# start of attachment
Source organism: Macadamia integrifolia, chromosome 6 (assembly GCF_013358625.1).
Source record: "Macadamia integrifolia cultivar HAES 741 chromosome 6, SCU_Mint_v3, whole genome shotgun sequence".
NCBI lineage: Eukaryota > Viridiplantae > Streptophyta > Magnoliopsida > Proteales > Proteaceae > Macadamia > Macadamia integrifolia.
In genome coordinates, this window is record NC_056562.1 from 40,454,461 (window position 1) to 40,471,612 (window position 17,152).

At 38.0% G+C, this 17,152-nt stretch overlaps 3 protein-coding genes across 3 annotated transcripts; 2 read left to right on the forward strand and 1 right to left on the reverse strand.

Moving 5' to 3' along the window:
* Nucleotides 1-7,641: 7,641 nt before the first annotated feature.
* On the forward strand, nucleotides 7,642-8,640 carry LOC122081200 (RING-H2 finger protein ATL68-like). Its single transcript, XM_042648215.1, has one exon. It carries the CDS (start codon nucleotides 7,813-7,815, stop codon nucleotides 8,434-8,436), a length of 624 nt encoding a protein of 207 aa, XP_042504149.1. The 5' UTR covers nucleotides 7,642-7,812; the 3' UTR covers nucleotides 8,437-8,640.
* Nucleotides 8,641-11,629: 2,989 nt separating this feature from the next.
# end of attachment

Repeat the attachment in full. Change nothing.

Source organism: Macadamia integrifolia, chromosome 6 (assembly GCF_013358625.1).
Source record: "Macadamia integrifolia cultivar HAES 741 chromosome 6, SCU_Mint_v3, whole genome shotgun sequence".
NCBI lineage: Eukaryota > Viridiplantae > Streptophyta > Magnoliopsida > Proteales > Proteaceae > Macadamia > Macadamia integrifolia.
In genome coordinates, this window is record NC_056562.1 from 40,454,461 (window position 1) to 40,471,612 (window position 17,152).

At 38.0% G+C, this 17,152-nt stretch overlaps 3 protein-coding genes across 3 annotated transcripts; 2 read left to right on the forward strand and 1 right to left on the reverse strand.

Moving 5' to 3' along the window:
* Nucleotides 1-7,641: 7,641 nt before the first annotated feature.
* On the forward strand, nucleotides 7,642-8,640 carry LOC122081200 (RING-H2 finger protein ATL68-like). Its single transcript, XM_042648215.1, has one exon. It carries the CDS (start codon nucleotides 7,813-7,815, stop codon nucleotides 8,434-8,436), a length of 624 nt encoding a protein of 207 aa, XP_042504149.1. The 5' UTR covers nucleotides 7,642-7,812; the 3' UTR covers nucleotides 8,437-8,640.
* Nucleotides 8,641-11,629: 2,989 nt separating this feature from the next.